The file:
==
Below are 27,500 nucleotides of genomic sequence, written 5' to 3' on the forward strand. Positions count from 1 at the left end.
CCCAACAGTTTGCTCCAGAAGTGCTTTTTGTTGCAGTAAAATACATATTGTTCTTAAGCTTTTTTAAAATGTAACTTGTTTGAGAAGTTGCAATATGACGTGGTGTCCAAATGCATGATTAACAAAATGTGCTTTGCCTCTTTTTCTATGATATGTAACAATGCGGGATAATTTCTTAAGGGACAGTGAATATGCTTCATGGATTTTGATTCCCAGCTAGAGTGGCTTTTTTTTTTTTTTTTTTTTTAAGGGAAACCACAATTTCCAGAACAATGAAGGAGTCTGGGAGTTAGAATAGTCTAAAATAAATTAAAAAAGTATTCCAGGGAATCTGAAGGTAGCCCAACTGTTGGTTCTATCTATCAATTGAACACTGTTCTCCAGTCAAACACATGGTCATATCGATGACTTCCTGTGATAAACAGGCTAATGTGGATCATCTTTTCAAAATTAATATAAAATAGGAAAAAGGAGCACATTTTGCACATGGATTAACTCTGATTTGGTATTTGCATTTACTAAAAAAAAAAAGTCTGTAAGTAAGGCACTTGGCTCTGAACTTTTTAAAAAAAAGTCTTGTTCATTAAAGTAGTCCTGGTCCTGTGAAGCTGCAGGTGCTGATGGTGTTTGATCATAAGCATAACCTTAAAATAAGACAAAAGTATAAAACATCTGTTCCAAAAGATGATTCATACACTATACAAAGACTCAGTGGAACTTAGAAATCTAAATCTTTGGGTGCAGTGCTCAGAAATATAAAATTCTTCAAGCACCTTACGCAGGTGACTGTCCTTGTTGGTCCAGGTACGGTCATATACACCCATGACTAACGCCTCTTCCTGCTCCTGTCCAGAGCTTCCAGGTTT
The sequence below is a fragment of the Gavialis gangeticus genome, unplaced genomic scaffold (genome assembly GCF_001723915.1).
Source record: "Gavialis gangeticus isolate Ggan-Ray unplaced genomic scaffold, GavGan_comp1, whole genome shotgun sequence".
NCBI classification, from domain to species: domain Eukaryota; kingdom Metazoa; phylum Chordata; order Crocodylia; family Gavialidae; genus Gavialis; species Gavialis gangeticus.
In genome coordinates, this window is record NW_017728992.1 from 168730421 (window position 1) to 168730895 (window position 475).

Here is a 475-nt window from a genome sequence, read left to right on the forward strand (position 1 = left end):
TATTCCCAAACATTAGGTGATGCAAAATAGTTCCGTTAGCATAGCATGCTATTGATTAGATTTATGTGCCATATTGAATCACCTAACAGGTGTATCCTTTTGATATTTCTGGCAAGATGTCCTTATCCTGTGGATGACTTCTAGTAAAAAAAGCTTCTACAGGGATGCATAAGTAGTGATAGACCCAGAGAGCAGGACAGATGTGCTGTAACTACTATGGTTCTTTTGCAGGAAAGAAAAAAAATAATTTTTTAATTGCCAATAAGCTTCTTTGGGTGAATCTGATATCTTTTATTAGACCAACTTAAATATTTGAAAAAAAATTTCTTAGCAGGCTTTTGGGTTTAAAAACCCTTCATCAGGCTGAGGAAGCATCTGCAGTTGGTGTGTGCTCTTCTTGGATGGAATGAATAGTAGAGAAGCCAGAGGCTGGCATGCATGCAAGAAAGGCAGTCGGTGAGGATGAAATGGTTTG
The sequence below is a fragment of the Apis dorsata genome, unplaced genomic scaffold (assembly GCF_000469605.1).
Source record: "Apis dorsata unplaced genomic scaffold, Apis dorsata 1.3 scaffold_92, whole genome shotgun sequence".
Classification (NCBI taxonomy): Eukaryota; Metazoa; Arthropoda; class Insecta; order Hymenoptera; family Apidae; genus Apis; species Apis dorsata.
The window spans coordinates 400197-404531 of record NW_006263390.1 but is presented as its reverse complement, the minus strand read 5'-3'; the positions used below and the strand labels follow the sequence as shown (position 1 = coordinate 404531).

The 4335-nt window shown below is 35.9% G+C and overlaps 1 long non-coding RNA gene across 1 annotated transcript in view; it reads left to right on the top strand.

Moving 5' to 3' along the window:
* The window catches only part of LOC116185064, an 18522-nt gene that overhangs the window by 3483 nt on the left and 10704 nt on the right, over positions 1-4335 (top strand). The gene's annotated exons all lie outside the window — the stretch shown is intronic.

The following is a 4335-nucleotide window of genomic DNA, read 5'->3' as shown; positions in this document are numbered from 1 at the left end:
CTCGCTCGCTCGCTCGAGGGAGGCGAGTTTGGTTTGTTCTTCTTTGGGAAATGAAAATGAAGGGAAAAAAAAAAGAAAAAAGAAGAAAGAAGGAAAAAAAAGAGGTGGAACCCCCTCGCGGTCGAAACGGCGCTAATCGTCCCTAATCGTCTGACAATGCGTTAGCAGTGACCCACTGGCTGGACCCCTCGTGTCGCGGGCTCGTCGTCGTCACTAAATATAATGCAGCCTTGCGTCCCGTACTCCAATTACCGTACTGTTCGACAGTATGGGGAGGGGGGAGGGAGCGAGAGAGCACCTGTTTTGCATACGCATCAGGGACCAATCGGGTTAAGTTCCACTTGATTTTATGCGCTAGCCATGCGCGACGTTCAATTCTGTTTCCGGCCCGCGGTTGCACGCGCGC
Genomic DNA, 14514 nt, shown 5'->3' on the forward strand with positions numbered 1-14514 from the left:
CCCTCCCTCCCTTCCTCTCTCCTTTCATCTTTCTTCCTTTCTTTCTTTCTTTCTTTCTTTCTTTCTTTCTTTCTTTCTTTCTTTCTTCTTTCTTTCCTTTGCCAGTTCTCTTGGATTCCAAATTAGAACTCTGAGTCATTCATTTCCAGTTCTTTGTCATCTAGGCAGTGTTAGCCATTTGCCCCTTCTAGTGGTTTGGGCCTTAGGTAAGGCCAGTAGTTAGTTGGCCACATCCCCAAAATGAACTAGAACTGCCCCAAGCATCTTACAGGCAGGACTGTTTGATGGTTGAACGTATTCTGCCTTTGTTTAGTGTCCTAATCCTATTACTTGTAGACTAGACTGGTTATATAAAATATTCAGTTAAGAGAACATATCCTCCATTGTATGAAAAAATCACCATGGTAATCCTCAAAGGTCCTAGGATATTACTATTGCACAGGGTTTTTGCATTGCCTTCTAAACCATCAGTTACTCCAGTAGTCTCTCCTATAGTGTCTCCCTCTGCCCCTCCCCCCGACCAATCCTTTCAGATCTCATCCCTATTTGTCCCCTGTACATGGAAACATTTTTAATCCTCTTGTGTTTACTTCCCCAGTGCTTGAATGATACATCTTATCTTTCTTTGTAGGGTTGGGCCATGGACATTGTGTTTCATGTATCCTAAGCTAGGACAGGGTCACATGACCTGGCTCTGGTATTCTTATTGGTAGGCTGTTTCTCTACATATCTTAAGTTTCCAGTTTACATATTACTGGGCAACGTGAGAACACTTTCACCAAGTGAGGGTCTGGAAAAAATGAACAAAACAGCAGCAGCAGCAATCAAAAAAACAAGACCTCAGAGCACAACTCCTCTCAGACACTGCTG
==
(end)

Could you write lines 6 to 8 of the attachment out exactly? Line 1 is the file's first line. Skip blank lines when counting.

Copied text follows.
In genome coordinates, this window is record NW_017728992.1 from 168730421 (window position 1) to 168730895 (window position 475).

Here is a 475-nt window from a genome sequence, read left to right on the forward strand (position 1 = left end):
TATTCCCAAACATTAGGTGATGCAAAATAGTTCCGTTAGCATAGCATGCTATTGATTAGATTTATGTGCCATATTGAATCACCTAACAGGTGTATCCTTTTGATATTTCTGGCAAGATGTCCTTATCCTGTGGATGACTTCTAGTAAAAAAAGCTTCTACAGGGATGCATAAGTAGTGATAGACCCAGAGAGCAGGACAGATGTGCTGTAACTACTATGGTTCTTTTGCAGGAAAGAAAAAAAATAATTTTTTAATTGCCAATAAGCTTCTTTGGGTGAATCTGATATCTTTTATTAGACCAACTTAAATATTTGAAAAAAAATTTCTTAGCAGGCTTTTGGGTTTAAAAACCCTTCATCAGGCTGAGGAAGCATCTGCAGTTGGTGTGTGCTCTTCTTGGATGGAATGAATAGTAGAGAAGCCAGAGGCTGGCATGCATGCAAGAAAGGCAGTCGGTGAGGATGAAATGGTTTG